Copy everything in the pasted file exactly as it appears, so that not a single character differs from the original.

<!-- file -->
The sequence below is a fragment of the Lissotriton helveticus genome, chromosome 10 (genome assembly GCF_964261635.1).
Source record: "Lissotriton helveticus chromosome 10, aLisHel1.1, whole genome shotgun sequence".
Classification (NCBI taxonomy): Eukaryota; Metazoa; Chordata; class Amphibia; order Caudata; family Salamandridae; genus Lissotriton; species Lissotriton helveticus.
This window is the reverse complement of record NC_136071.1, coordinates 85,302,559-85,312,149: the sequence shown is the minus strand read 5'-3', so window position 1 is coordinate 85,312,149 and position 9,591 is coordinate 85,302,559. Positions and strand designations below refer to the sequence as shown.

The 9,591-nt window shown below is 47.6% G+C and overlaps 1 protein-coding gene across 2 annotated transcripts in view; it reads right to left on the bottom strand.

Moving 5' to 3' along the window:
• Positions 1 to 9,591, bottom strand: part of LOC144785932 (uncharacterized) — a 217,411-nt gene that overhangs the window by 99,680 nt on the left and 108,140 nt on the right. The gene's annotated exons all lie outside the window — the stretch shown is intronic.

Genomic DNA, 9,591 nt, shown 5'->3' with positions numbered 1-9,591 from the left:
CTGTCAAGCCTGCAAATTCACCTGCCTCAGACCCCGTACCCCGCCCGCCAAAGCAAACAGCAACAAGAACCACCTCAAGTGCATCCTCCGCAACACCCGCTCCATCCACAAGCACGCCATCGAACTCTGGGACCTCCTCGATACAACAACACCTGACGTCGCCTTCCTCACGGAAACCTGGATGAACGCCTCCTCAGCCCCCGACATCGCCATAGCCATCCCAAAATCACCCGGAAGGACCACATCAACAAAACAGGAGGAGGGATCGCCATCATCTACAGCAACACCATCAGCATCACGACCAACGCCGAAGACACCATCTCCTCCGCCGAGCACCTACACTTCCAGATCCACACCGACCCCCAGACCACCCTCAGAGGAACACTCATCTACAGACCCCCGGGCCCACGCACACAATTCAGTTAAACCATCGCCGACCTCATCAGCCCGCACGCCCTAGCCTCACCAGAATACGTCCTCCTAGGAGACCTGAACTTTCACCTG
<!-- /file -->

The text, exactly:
The sequence below is a fragment of the Lissotriton helveticus genome, chromosome 10 (genome assembly GCF_964261635.1).
Source record: "Lissotriton helveticus chromosome 10, aLisHel1.1, whole genome shotgun sequence".
Classification (NCBI taxonomy): Eukaryota; Metazoa; Chordata; class Amphibia; order Caudata; family Salamandridae; genus Lissotriton; species Lissotriton helveticus.
This window is the reverse complement of record NC_136071.1, coordinates 85,302,559-85,312,149: the sequence shown is the minus strand read 5'-3', so window position 1 is coordinate 85,312,149 and position 9,591 is coordinate 85,302,559. Positions and strand designations below refer to the sequence as shown.

The 9,591-nt window shown below is 47.6% G+C and overlaps 1 protein-coding gene across 2 annotated transcripts in view; it reads right to left on the bottom strand.

Moving 5' to 3' along the window:
• Positions 1 to 9,591, bottom strand: part of LOC144785932 (uncharacterized) — a 217,411-nt gene that overhangs the window by 99,680 nt on the left and 108,140 nt on the right. The gene's annotated exons all lie outside the window — the stretch shown is intronic.

Genomic DNA, 9,591 nt, shown 5'->3' with positions numbered 1-9,591 from the left:
CTGTCAAGCCTGCAAATTCACCTGCCTCAGACCCCGTACCCCGCCCGCCAAAGCAAACAGCAACAAGAACCACCTCAAGTGCATCCTCCGCAACACCCGCTCCATCCACAAGCACGCCATCGAACTCTGGGACCTCCTCGATACAACAACACCTGACGTCGCCTTCCTCACGGAAACCTGGATGAACGCCTCCTCAGCCCCCGACATCGCCATAGCCATCCCAAAATCACCCGGAAGGACCACATCAACAAAACAGGAGGAGGGATCGCCATCATCTACAGCAACACCATCAGCATCACGACCAACGCCGAAGACACCATCTCCTCCGCCGAGCACCTACACTTCCAGATCCACACCGACCCCCAGACCACCCTCAGAGGAACACTCATCTACAGACCCCCGGGCCCACGCACACAATTCAGTTAAACCATCGCCGACCTCATCAGCCCGCACGCCCTAGCCTCACCAGAATACGTCCTCCTAGGAGACCTGAACTTTCACCTG